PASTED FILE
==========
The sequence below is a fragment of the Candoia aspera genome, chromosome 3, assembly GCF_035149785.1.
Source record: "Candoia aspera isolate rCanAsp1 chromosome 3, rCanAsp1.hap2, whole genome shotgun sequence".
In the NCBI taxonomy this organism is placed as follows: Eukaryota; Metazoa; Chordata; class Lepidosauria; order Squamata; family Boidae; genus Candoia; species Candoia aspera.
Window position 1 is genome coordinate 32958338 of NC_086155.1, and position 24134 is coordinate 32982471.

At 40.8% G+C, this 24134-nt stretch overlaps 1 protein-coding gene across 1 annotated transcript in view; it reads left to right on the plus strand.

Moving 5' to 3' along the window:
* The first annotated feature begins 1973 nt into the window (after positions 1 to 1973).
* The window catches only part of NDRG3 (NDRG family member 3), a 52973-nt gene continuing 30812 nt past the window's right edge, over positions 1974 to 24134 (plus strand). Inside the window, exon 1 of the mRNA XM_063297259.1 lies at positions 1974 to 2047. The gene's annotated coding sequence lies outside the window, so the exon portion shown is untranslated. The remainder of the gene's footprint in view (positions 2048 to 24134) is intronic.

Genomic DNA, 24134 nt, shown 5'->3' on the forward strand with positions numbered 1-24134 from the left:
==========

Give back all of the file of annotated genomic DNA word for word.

The sequence below is a fragment of the Candoia aspera genome, chromosome 3, assembly GCF_035149785.1.
Source record: "Candoia aspera isolate rCanAsp1 chromosome 3, rCanAsp1.hap2, whole genome shotgun sequence".
In the NCBI taxonomy this organism is placed as follows: Eukaryota; Metazoa; Chordata; class Lepidosauria; order Squamata; family Boidae; genus Candoia; species Candoia aspera.
Window position 1 is genome coordinate 32958338 of NC_086155.1, and position 24134 is coordinate 32982471.

At 40.8% G+C, this 24134-nt stretch overlaps 1 protein-coding gene across 1 annotated transcript in view; it reads left to right on the plus strand.

Moving 5' to 3' along the window:
* The first annotated feature begins 1973 nt into the window (after positions 1 to 1973).
* The window catches only part of NDRG3 (NDRG family member 3), a 52973-nt gene continuing 30812 nt past the window's right edge, over positions 1974 to 24134 (plus strand). Inside the window, exon 1 of the mRNA XM_063297259.1 lies at positions 1974 to 2047. The gene's annotated coding sequence lies outside the window, so the exon portion shown is untranslated. The remainder of the gene's footprint in view (positions 2048 to 24134) is intronic.

Genomic DNA, 24134 nt, shown 5'->3' on the forward strand with positions numbered 1-24134 from the left: